Well, the stage is one. Oh, there's one place I feel actually comfortable, in my home, of course. Or in my girlfriend's home, and in the studio. I love being in the studio. But onstage, not comfortable really. Backstage, on the tour bus where there's lots of people, especially if you're on tour and there's lots of people who know who I am, I get uncomfortable. But I also get uncomfortable where there's lots of people who don't know who I am, so I guess...[laughs]. I think I might I have to go to some therapy.
What do your daughters think of your music?
They're indifferent. They don't necessarily like my music—I think my youngest daughter said it bluntly, like, "I don't like your music." Ah, I love you too.
My older daughter I think is secretly proud. She usually checks out which song is the most popular on Spotify, the song that has the most plays, or whatever. But none of them are interested in our music, really. I brought them out to shows, festivals, and I can be onstage and I have them get a seat on the side of the stage so they can watch. And then I start playing, and I feel like, "Okay, we're doing well, it's sounding good, Daddy's cool." And I look over to them and they're just looking down into their cell phones. They don't think I'm cool at all. And they think my music sucks. But I make good pancakes.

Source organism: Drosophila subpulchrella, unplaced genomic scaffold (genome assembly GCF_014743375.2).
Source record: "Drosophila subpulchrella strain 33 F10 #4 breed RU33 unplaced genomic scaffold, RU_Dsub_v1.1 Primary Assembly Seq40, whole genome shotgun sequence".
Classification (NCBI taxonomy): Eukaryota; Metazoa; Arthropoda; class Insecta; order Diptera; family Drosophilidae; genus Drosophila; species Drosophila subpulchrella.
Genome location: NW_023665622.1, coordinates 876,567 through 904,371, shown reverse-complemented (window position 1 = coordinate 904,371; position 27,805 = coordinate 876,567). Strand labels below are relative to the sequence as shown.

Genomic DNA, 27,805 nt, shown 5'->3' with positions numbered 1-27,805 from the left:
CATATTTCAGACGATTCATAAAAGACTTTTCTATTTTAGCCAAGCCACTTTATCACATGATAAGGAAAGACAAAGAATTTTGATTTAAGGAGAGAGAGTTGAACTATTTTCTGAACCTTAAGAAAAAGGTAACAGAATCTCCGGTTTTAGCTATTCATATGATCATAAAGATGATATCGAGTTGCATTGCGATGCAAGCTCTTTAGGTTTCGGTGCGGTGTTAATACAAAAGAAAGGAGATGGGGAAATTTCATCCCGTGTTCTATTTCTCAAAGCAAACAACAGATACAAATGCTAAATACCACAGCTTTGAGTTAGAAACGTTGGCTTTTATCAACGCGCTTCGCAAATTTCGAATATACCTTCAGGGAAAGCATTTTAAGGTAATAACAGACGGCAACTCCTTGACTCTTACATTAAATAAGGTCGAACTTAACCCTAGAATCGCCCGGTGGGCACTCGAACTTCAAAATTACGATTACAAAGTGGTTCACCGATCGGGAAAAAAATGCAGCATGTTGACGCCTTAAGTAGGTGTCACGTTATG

Did you ever think about being a parent and a musician at the same
time, what it would be like?
No, it was a scary thought. When I was younger and I was a musician, I felt like a kid, or I felt childish, because I didn't have much education to fall back on, I didn't have a good job, I didn't make any money. So I felt like a child for longer than the people in my school. Having kids felt a bit like on the same level as going to Mars, pretty much. But then my best friend had a child, which is my godson, actually, and that set off, as it usually does, it kind of set off a trend. I saw that he was fucking more miserable than I was, and I figured, if he can do it, I can have kids. And lo and behold.
Watch Mikael Åkerfeldt in conversation with Fuse in 2013: